Moreover, the writing of the Spirit who thus became a sort of amanuensis was fluent and easy to decipher, whereas that of many Spirits was cramped, archaic in form, and frequently executed with difficulty, and almost illegible. So it came to pass, that, as a matter of ordinary course, Rector wrote: but, when a Spirit came for the first time, or when it was desired to emphasise a communication, the Spirit responsible for the message wrote for himself.

It must not be assumed, however, that all messages proceeded from one solitary inspiration. In the case of the majority of the communications printed in this volume this is so. The volume is the record of a period during which "Imperator" was alone concerned with me; though, as he never attempted writing, Rector acted as his amanuensis. At other times, and especially since that time, communications have apparently proceeded from a company of associated Spirits, who have used their amanuensis for the purpose of their message. This was increasingly the case during the last five years that I have received these communications.

The circumstances under which the messages were written were infinitely various. As a rule, it was necessary that I should be isolated, and the more passive my mind the more easy was the communication. But I have received these messages under all sorts of conditions. At first they came with difficulty, but soon the mechanical method appeared to be mastered, and page after page was covered with matter of which the specimens contained in this book will enable the public to judge.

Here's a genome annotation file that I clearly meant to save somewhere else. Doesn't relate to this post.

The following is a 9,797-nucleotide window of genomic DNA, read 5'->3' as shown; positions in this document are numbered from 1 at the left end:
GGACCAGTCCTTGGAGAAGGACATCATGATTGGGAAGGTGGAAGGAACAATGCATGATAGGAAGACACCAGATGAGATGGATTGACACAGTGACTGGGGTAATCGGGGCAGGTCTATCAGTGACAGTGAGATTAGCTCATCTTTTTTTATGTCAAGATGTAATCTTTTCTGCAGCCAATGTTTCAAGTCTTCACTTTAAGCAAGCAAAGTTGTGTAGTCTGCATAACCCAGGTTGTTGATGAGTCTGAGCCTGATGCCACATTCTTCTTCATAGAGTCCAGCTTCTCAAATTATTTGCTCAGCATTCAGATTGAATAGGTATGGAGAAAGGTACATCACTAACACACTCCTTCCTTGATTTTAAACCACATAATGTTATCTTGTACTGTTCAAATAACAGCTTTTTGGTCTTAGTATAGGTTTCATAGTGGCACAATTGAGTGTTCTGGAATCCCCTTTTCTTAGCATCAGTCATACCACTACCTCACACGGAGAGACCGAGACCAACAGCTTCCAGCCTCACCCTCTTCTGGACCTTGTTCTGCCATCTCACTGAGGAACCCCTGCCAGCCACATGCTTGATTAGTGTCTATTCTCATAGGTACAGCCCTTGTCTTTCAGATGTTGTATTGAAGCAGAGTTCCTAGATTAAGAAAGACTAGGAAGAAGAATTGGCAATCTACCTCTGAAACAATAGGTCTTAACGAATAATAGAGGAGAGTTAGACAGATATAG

What is now printed has been subject to revision by a method similar to that by which it was written. Originally published in the SPIRITUALIST newspaper, the messages have been revised, but not substantially altered by those who first wrote them. When the publication in the SPIRITUALIST was commenced I had no sort of idea of doing what is now being done. Friends desired specimens to be published, and the selection was made without any special regard to continuity. I was governed only by a desire to avoid the publication of what was of personal interest only: and I perforce excluded much that involved allusion to those still living whom I had no right to drag into print. I disliked printing personal matter relating to myself: I had obviously no right to print that which concerned others. Some of the most striking and impressive communications have thus been excluded: and what is printed must be regarded as a mere sample of what cannot see the light now, and which must be reserved for consideration at a remote period when I and those concerned can no longer be aggrieved by its publication.